What fitting action for April Fool’s! The big dump followed by a 305 point ramp job! One thing’s for certain, volatility’s not lacking. You have to be a pinball wizard to play this market!
And after all that, the DOW finished up 152 points (2%), the SPX rose 1.66%, the NDX gained 1.3%, and the RUT rose 1.5%.
Internally, advancers were a little more than 3 to 1 on the NYSE, while 82% of the volume was up. The number of new lows rose to 12 producing a slight bearish divergence. The Put/Call finished at a neutral .91.
The XLF managed to gain 2.8% on hopes that the FASB will amend the mark-to-market accounting rules tomorrow morning, and that they will be proactive, allowing the financials to mark up the previous quarter’s write downs. To which all I can say is HA, HA, HARDY-HA! Okay, now that I have that out of the way, I do expect that the accountants have been fully coerced and that it will happen. The arguments for doing so ring terribly hollow to me, even if they PLAN to hold it to maturity as they can always unplan to do so later after jerking investors around.
And while the rate of economic decline slows in some of the recent reports, most data is still declining at record pace, especially year over year. Is the data exceeding expectations? Well, if they are expecting zero, sure, but let’s face it… some of these numbers are so low they almost can’t get much lower, it’s impossible for the rate of decline to continue. Does that mean it’s bottomed and has to turn up? NO. What if it looks like this – L? SPLAT!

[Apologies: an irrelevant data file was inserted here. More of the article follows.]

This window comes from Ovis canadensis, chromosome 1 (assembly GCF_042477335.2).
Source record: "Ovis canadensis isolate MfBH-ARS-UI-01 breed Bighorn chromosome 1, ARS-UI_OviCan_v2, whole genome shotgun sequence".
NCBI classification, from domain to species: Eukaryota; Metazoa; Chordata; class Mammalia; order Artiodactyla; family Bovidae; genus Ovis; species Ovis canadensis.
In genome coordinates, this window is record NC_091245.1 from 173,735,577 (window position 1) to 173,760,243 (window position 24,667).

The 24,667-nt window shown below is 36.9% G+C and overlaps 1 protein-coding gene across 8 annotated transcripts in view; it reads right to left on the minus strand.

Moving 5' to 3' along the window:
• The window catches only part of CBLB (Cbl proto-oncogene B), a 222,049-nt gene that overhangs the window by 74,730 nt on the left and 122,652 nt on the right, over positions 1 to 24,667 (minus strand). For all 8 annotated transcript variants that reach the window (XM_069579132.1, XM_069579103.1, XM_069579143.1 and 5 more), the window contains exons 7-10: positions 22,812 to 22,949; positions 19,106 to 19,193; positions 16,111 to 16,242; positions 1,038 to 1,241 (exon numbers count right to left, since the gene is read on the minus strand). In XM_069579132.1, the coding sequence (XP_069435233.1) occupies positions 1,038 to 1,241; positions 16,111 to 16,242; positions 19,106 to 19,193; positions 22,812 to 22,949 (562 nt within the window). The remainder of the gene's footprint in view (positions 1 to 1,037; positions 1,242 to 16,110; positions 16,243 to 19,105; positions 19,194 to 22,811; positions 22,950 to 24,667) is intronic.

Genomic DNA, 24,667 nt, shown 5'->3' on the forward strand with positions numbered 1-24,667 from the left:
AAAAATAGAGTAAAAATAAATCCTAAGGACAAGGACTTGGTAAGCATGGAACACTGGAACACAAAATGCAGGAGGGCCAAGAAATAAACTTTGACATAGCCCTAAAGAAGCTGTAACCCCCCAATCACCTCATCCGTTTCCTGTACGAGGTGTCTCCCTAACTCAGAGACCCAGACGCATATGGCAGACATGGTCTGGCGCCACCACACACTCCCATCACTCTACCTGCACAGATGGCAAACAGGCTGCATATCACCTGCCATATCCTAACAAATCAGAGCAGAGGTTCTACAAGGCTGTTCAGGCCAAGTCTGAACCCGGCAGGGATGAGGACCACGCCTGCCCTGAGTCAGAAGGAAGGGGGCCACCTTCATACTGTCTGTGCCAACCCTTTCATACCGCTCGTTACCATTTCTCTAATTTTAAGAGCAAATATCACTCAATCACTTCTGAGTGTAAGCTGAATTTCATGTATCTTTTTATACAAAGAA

And how about the other headlines today besides economic data (which wasn’t really that good)?
Let’s see... we have riots outside the G20, Thornburg Mortgage (jumbo loans) finally filed bankruptcy and won’t be back, the GAO says Giethner is full of it when he says that there is $135 billion of TARP money left – they say it’s only $32.6 billion, Ford sales plunge 41%, GM sales plunge 45%, Gottschalk’s is officially adios, Moody’s says credit card charge offs soar 20%, a study finds that Chinese manufacturing is worsening, our Fed bought another $8 billion of our own Treasuries, South Korea exports decline 21%, Honda offers employees buyouts and cuts wages in North America, another Obama nominee has tax filing problems, a mall owned by Simon Property Group (SPG) defaults on their payment, of course GM and Chrysler are on the verge of bankruptcy (don’t count F out), and to top it all off we learn that Geithner is limiting his new program to buyers only who have $10 billion or more (Mish Article – More Ugly Details… and How Geithner’s Plan Really Works…); all in all a pretty rosy outlook, I can definitely see bottom in that – lol!
Maybe I need lessons in “looking past it,” you know, out into the future. Because I certainly couldn’t have seen this economic storm coming, NOBODY DID, that’s what I keep hearing on CNBS (just don’t read the chapter in my book entitled “The Perfect Economic Storm”). Of course my advice is that if you want to see into the future, keep your eye on the debt and the $1.44 quadrillion derivatives timebomb that’s still ticking… G20 Summit must focus on Derivatives, Off-Balance-Sheet Vehicles.
Enough, to the charts!